Sunday, 22 March, 2009 9:02 PM
Lady Antebellum: CMA New Artist Award Winner
by Andrew Southam
Nasvhille recording artists Lady Antebellum
2009 CMA Close Up News Service
The young artists who
comprise Lady Antebellum weren't the first ever to race onto the
stage, their faces radiating thrilled disbelief, and tell the world
that they truly did not expect to hear their names called as winners
at the 2008 CMA Awards.
That doesn't change the
fact that they really truly were stunned when presented with the
CMA New Artist Award by Taylor Swift, who had preceded them in 2007
as winner of what was known then as the CMA Horizon Award.
Out in the audience,
though, a few people were not surprised at all. Their mothers, to
name three, all of whom sat together as guests of their kids. And
then there was Mike Dungan, President/CEO of Lady Antebellum's record
label, Capitol Records Nashville.
"I told them afterwards
that even if they had not won that Award, they won with just their
performance. Just seeing them up there, I felt they connected so
many dots. And," he added candidly, "I cried. It was really
recognition of how great this band is."
Days later, Lady Antebellum
documented their CMA Awards experience with an installment of the
Webisode series they post each Wednesday at www.ladyantebellum.musiccitynetworks.com.
From opening shots of the threesome filming a Chevy/CMA Awards promo
spot while confessing to "nervousness" through a late-afternoon
champagne toast with their mothers and close friends in their Hilton
Nashville Downtown suite overlooking the already crowded Red Carpet
area outside the Sommet Center to their electrifying version of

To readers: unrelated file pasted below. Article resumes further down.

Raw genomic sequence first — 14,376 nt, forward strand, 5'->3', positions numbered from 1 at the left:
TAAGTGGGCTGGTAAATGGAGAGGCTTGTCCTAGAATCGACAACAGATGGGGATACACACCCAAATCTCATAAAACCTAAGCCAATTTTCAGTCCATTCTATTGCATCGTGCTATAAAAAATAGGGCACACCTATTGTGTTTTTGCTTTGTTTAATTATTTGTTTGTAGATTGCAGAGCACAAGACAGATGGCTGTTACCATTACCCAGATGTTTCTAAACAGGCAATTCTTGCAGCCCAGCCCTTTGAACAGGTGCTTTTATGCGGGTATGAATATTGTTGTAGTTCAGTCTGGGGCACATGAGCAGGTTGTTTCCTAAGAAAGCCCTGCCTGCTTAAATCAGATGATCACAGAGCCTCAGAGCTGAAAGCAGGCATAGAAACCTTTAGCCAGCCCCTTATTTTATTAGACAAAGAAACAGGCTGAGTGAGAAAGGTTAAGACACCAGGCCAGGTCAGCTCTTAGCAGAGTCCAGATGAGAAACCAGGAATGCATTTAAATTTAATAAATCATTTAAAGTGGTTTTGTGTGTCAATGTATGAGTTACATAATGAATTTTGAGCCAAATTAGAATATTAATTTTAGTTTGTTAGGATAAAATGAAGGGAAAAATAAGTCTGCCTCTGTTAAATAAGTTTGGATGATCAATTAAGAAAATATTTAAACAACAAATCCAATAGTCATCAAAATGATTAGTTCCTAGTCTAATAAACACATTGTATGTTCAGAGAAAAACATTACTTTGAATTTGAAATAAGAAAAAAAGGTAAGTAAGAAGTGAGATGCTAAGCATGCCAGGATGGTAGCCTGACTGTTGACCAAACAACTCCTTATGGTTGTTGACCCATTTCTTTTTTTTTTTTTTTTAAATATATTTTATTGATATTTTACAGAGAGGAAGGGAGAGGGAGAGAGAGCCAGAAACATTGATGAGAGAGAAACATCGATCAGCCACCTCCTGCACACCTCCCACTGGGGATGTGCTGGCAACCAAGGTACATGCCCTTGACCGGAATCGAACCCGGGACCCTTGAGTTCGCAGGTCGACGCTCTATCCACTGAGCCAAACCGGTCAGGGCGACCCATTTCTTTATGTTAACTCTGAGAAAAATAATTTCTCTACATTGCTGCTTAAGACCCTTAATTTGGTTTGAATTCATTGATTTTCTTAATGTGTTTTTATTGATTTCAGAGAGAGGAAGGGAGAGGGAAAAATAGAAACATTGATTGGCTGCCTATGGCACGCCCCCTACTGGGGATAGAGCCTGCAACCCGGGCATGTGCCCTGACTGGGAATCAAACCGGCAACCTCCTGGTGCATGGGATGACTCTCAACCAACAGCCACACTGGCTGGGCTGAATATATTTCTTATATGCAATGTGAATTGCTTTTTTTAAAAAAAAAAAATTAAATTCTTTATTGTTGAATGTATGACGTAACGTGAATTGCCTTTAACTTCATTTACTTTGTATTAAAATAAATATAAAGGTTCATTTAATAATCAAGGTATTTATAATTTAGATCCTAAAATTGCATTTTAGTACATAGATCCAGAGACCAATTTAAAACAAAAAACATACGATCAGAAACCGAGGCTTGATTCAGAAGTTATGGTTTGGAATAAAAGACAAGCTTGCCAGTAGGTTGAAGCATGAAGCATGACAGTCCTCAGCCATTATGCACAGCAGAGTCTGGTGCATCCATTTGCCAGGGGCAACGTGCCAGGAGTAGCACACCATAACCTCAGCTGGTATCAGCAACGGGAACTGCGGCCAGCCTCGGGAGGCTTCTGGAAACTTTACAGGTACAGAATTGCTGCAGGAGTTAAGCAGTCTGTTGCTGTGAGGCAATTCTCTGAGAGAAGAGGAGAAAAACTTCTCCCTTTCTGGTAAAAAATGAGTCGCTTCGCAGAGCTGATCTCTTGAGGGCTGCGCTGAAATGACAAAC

"Love Don't Live Here" and their post-Awards backstage
thanks to fans, this online adventure arguably captures the very
moments when they crossed the line toward stardom.
Looking back during a
late-November lunch in Nashville, they were able to put some perspective
on that memorable night. "When they introduced us at our Murfreesboro
show as the CMA New Artist of the Year, it definitely brought a
new sense of excitement," said Charles Kelley as Hillary Scott
and Dave Haywood nodded their agreement. "Even though we're
on our second single right now, there are still so many Country
Music fans who haven't really been introduced to us. I had a different
feeling too, that night, after we won, seeing some of the other
artists, people we look up to, come up and congratulate us. You're
going, 'I didn't even know you knew my name!'"
"George Strait was
right there," Haywood added. "That was the first time
I'd met him. Being so new, it's cool when people know who you are.
We started less than three years ago, and there are lots of people
in this town who have been doing it a lot longer. We don't take
any of that for granted, that things have been able to work out
so far for us."
That process began long
before their first meeting. Haywood and Kelley have hung out and
made music together since attending Riverside Middle School in Augusta,
Ga. Both wound up eventually in Nashville, where Scott had been
raised in Music City royalty. (Her mother, Linda Davis, is a CMA
Awards winner too, having garnered Musical Event of the Year honors
for her 1994 duet with Reba McEntire on "Does He Love You,"
and her father Lang Scott is an accomplished musician.)
Scott had met Kelley
at a Nashville music spot, having recognized him from his MySpace
page; they struck up a conversation that ended in a writing appointment.
Soon Scott, Kelley and Haywood were writing, rehearsing and posting
demos on MySpace; by August 2006 they had booked themselves into
a residency at the 3rd & Lindsley Bar and Grill.
Their debut there wasn't
exactly auspicious. "About 25 people showed up," Haywood
timated. "I remember feeling pretty comfortable up there,"
Kelley ventured. "But I was basically standing in one spot."
"And," Scott added, "it was like, 'Are you going
to talk? Am I going to talk?"
Still, the crowd, and
its enthusiasm, seemed to grow from one show to the next. "I
remember not understanding why," Haywood admitted. "It
was kind of unexplainable, the way it worked between the three of
us. But when it works, you've just got to keep doing it."
"We recognized that
we'd stumbled upon something special here, even with just the dynamic
of there being three people onstage and being able to interact with